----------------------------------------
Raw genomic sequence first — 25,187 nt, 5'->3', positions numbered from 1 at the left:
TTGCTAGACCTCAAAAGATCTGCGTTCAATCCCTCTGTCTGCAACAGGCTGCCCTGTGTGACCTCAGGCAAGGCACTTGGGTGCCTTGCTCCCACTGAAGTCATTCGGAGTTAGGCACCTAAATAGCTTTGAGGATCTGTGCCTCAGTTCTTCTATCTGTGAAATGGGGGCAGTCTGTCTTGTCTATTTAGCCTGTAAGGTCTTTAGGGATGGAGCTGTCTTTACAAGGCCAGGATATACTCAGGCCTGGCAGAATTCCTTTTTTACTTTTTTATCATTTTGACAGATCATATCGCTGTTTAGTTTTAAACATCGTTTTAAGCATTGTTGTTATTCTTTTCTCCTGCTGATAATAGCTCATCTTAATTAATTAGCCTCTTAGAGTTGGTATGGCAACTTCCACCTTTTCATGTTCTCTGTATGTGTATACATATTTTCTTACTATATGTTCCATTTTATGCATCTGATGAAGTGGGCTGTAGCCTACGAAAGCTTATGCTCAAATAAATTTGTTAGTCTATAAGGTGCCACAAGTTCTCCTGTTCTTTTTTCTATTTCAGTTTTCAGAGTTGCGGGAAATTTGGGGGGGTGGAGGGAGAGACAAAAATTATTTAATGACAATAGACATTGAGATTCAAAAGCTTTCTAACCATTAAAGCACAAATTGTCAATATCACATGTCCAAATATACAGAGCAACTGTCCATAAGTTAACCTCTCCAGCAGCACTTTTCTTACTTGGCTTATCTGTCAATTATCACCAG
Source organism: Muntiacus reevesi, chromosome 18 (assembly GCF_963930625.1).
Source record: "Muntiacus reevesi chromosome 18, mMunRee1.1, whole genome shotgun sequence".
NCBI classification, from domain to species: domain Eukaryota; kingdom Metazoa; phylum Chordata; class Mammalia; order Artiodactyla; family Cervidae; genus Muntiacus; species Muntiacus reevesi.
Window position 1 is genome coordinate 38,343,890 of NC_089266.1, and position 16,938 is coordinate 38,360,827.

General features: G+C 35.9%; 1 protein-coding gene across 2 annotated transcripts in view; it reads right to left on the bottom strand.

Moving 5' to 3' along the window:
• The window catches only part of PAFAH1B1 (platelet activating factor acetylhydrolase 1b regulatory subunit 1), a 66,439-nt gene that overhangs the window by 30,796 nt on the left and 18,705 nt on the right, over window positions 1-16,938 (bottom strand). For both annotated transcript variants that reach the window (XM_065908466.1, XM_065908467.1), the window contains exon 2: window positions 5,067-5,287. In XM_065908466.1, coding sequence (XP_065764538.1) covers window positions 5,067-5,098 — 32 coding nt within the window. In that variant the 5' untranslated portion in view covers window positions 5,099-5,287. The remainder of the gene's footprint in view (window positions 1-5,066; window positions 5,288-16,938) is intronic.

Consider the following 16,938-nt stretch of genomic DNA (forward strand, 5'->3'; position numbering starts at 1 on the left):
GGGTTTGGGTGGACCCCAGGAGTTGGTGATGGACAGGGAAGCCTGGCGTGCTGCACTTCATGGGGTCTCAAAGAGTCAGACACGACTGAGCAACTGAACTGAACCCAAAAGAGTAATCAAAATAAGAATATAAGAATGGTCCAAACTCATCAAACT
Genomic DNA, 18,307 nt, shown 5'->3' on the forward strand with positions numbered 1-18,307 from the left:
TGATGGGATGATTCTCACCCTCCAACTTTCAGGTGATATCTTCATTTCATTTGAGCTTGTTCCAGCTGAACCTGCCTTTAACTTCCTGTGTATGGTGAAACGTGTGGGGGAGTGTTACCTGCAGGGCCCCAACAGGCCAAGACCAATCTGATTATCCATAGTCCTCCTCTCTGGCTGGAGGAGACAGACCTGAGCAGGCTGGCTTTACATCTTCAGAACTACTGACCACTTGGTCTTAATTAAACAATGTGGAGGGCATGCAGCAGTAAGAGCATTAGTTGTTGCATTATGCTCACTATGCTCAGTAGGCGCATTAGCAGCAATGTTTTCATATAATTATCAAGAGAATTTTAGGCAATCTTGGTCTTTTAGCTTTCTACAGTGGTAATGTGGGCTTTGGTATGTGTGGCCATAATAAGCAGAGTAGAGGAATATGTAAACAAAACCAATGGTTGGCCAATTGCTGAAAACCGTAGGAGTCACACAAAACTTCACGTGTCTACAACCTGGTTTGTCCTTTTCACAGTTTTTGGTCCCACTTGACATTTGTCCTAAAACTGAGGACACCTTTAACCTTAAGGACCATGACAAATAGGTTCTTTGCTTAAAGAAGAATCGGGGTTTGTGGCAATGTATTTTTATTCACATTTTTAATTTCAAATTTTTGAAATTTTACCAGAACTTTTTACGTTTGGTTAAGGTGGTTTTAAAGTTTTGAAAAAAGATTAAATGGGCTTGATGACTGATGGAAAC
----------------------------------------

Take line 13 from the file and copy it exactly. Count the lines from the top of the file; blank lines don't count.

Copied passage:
TGATGGGATGATTCTCACCCTCCAACTTTCAGGTGATATCTTCATTTCATTTGAGCTTGTTCCAGCTGAACCTGCCTTTAACTTCCTGTGTATGGTGAAACGTGTGGGGGAGTGTTACCTGCAGGGCCCCAACAGGCCAAGACCAATCTGATTATCCATAGTCCTCCTCTCTGGCTGGAGGAGACAGACCTGAGCAGGCTGGCTTTACATCTTCAGAACTACTGACCACTTGGTCTTAATTAAACAATGTGGAGGGCATGCAGCAGTAAGAGCATTAGTTGTTGCATTATGCTCACTATGCTCAGTAGGCGCATTAGCAGCAATGTTTTCATATAATTATCAAGAGAATTTTAGGCAATCTTGGTCTTTTAGCTTTCTACAGTGGTAATGTGGGCTTTGGTATGTGTGGCCATAATAAGCAGAGTAGAGGAATATGTAAACAAAACCAATGGTTGGCCAATTGCTGAAAACCGTAGGAGTCACACAAAACTTCACGTGTCTACAACCTGGTTTGTCCTTTTCACAGTTTTTGGTCCCACTTGACATTTGTCCTAAAACTGAGGACACCTTTAACCTTAAGGACCATGACAAATAGGTTCTTTGCTTAAAGAAGAATCGGGGTTTGTGGCAATGTATTTTTATTCACATTTTTAATTTCAAATTTTTGAAATTTTACCAGAACTTTTTACGTTTGGTTAAGGTGGTTTTAAAGTTTTGAAAAAAGATTAAATGGGCTTGATGACTGATGGAAAC